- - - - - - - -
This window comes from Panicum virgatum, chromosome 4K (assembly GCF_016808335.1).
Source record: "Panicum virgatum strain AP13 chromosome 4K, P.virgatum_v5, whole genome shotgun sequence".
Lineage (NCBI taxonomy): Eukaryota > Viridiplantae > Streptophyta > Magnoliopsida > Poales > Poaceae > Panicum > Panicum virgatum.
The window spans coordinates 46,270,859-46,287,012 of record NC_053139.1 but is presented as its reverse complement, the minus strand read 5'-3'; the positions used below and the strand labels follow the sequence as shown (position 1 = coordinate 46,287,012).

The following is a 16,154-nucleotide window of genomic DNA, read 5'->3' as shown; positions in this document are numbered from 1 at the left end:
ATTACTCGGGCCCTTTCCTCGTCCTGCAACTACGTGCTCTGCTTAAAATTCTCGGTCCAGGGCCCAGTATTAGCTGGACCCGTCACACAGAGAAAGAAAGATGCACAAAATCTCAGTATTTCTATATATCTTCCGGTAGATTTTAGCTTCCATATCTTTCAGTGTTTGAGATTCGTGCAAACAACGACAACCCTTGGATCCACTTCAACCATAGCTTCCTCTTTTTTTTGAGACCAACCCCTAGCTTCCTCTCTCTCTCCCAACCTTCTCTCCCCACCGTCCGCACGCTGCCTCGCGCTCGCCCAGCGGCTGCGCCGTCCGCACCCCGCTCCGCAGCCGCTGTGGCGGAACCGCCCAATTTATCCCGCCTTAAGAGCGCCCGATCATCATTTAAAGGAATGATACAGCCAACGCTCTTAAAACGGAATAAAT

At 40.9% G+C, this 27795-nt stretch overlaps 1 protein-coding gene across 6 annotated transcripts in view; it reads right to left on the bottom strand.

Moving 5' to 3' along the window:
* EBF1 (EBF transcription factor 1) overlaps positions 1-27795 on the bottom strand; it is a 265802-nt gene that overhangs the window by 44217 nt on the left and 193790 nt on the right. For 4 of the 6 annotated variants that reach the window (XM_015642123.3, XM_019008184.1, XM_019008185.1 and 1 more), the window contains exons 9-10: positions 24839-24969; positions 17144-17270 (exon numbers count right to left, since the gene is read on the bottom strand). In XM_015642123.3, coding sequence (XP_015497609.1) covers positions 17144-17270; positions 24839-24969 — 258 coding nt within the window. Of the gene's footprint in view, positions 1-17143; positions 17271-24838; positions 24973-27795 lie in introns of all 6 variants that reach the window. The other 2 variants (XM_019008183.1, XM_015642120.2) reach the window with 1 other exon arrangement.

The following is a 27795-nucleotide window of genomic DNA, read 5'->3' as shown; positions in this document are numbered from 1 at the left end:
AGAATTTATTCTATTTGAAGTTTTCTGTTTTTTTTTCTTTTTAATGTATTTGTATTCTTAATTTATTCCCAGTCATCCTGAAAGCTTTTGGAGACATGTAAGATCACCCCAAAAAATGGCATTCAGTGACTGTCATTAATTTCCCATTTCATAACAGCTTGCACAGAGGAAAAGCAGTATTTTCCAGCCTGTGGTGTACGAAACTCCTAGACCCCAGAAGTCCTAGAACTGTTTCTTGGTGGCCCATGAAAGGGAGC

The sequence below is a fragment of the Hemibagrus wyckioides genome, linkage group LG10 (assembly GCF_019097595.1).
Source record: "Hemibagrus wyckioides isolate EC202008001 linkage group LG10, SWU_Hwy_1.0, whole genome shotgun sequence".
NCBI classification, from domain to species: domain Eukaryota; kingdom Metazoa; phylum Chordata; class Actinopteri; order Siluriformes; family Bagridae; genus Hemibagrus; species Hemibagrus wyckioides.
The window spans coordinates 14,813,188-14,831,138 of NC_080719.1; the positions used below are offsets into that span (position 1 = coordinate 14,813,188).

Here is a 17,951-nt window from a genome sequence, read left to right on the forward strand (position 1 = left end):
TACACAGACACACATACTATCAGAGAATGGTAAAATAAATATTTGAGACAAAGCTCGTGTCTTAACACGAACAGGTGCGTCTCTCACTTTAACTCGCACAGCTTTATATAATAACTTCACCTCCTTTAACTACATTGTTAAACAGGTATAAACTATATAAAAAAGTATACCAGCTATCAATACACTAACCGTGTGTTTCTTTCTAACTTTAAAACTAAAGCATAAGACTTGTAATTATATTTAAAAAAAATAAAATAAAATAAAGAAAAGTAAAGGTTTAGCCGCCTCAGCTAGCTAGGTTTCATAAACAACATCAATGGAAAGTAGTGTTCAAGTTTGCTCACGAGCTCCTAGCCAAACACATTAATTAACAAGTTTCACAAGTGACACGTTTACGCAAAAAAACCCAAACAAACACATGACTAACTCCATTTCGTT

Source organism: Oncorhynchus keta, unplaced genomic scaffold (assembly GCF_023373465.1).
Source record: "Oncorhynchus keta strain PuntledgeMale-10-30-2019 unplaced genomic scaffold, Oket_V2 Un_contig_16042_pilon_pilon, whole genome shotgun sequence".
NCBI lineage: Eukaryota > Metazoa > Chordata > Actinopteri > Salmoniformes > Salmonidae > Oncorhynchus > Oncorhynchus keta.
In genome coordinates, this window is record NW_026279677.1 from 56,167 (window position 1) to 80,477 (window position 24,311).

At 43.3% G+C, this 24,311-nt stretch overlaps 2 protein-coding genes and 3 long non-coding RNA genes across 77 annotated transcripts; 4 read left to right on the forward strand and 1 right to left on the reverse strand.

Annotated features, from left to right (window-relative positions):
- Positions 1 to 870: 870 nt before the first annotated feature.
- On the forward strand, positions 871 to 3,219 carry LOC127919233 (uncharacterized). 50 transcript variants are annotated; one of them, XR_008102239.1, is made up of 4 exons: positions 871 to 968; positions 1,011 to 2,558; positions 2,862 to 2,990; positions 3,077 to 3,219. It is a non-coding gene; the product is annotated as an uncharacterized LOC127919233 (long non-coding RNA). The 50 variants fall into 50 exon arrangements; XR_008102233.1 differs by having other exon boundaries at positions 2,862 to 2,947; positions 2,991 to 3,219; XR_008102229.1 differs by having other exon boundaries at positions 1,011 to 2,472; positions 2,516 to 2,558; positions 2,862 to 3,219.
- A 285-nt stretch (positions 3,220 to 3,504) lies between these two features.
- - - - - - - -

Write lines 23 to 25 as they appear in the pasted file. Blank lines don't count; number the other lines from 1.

Annotated features, from left to right (window-relative positions):
- Positions 1 to 870: 870 nt before the first annotated feature.
- On the forward strand, positions 871 to 3,219 carry LOC127919233 (uncharacterized). 50 transcript variants are annotated; one of them, XR_008102239.1, is made up of 4 exons: positions 871 to 968; positions 1,011 to 2,558; positions 2,862 to 2,990; positions 3,077 to 3,219. It is a non-coding gene; the product is annotated as an uncharacterized LOC127919233 (long non-coding RNA). The 50 variants fall into 50 exon arrangements; XR_008102233.1 differs by having other exon boundaries at positions 2,862 to 2,947; positions 2,991 to 3,219; XR_008102229.1 differs by having other exon boundaries at positions 1,011 to 2,472; positions 2,516 to 2,558; positions 2,862 to 3,219.